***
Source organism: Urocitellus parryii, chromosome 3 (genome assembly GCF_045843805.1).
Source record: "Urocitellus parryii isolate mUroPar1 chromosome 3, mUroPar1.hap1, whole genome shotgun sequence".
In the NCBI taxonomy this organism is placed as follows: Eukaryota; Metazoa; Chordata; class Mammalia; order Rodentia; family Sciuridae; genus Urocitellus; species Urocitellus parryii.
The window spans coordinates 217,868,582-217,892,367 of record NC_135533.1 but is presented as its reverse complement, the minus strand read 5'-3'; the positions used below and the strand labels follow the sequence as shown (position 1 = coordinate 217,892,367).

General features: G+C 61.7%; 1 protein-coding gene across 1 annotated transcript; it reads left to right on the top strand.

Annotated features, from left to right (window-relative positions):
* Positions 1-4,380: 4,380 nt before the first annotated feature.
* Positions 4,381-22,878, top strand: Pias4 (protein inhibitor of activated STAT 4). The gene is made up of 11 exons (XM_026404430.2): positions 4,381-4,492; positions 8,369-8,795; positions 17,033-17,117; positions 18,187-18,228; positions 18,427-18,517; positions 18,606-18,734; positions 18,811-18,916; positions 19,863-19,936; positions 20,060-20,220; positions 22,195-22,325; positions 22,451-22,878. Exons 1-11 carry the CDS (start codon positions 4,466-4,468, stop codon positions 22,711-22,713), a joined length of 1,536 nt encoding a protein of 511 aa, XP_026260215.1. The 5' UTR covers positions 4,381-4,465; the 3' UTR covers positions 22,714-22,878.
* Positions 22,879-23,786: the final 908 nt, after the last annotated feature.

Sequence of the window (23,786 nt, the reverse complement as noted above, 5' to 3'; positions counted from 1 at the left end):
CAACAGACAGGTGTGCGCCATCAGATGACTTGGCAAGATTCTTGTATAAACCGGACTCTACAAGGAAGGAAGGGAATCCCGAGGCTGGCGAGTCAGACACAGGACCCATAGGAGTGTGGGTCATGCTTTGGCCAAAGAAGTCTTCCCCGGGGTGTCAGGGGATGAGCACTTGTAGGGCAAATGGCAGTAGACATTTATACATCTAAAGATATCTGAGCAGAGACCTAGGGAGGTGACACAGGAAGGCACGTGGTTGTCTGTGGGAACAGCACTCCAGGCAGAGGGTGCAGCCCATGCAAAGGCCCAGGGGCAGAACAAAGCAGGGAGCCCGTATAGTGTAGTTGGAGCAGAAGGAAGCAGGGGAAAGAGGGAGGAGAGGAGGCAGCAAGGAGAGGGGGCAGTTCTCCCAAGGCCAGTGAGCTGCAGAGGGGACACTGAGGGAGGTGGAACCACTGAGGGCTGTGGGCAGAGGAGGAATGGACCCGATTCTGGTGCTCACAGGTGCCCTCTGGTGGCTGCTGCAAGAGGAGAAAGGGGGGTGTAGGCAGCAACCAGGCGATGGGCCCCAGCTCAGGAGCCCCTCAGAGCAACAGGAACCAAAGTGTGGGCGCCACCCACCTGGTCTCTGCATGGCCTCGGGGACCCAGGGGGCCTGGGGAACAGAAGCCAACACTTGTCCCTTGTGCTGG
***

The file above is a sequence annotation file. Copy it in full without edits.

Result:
Source organism: Urocitellus parryii, chromosome 3 (genome assembly GCF_045843805.1).
Source record: "Urocitellus parryii isolate mUroPar1 chromosome 3, mUroPar1.hap1, whole genome shotgun sequence".
In the NCBI taxonomy this organism is placed as follows: Eukaryota; Metazoa; Chordata; class Mammalia; order Rodentia; family Sciuridae; genus Urocitellus; species Urocitellus parryii.
The window spans coordinates 217,868,582-217,892,367 of record NC_135533.1 but is presented as its reverse complement, the minus strand read 5'-3'; the positions used below and the strand labels follow the sequence as shown (position 1 = coordinate 217,892,367).

General features: G+C 61.7%; 1 protein-coding gene across 1 annotated transcript; it reads left to right on the top strand.

Annotated features, from left to right (window-relative positions):
* Positions 1-4,380: 4,380 nt before the first annotated feature.
* Positions 4,381-22,878, top strand: Pias4 (protein inhibitor of activated STAT 4). The gene is made up of 11 exons (XM_026404430.2): positions 4,381-4,492; positions 8,369-8,795; positions 17,033-17,117; positions 18,187-18,228; positions 18,427-18,517; positions 18,606-18,734; positions 18,811-18,916; positions 19,863-19,936; positions 20,060-20,220; positions 22,195-22,325; positions 22,451-22,878. Exons 1-11 carry the CDS (start codon positions 4,466-4,468, stop codon positions 22,711-22,713), a joined length of 1,536 nt encoding a protein of 511 aa, XP_026260215.1. The 5' UTR covers positions 4,381-4,465; the 3' UTR covers positions 22,714-22,878.
* Positions 22,879-23,786: the final 908 nt, after the last annotated feature.

Sequence of the window (23,786 nt, the reverse complement as noted above, 5' to 3'; positions counted from 1 at the left end):
CAACAGACAGGTGTGCGCCATCAGATGACTTGGCAAGATTCTTGTATAAACCGGACTCTACAAGGAAGGAAGGGAATCCCGAGGCTGGCGAGTCAGACACAGGACCCATAGGAGTGTGGGTCATGCTTTGGCCAAAGAAGTCTTCCCCGGGGTGTCAGGGGATGAGCACTTGTAGGGCAAATGGCAGTAGACATTTATACATCTAAAGATATCTGAGCAGAGACCTAGGGAGGTGACACAGGAAGGCACGTGGTTGTCTGTGGGAACAGCACTCCAGGCAGAGGGTGCAGCCCATGCAAAGGCCCAGGGGCAGAACAAAGCAGGGAGCCCGTATAGTGTAGTTGGAGCAGAAGGAAGCAGGGGAAAGAGGGAGGAGAGGAGGCAGCAAGGAGAGGGGGCAGTTCTCCCAAGGCCAGTGAGCTGCAGAGGGGACACTGAGGGAGGTGGAACCACTGAGGGCTGTGGGCAGAGGAGGAATGGACCCGATTCTGGTGCTCACAGGTGCCCTCTGGTGGCTGCTGCAAGAGGAGAAAGGGGGGTGTAGGCAGCAACCAGGCGATGGGCCCCAGCTCAGGAGCCCCTCAGAGCAACAGGAACCAAAGTGTGGGCGCCACCCACCTGGTCTCTGCATGGCCTCGGGGACCCAGGGGGCCTGGGGAACAGAAGCCAACACTTGTCCCTTGTGCTGG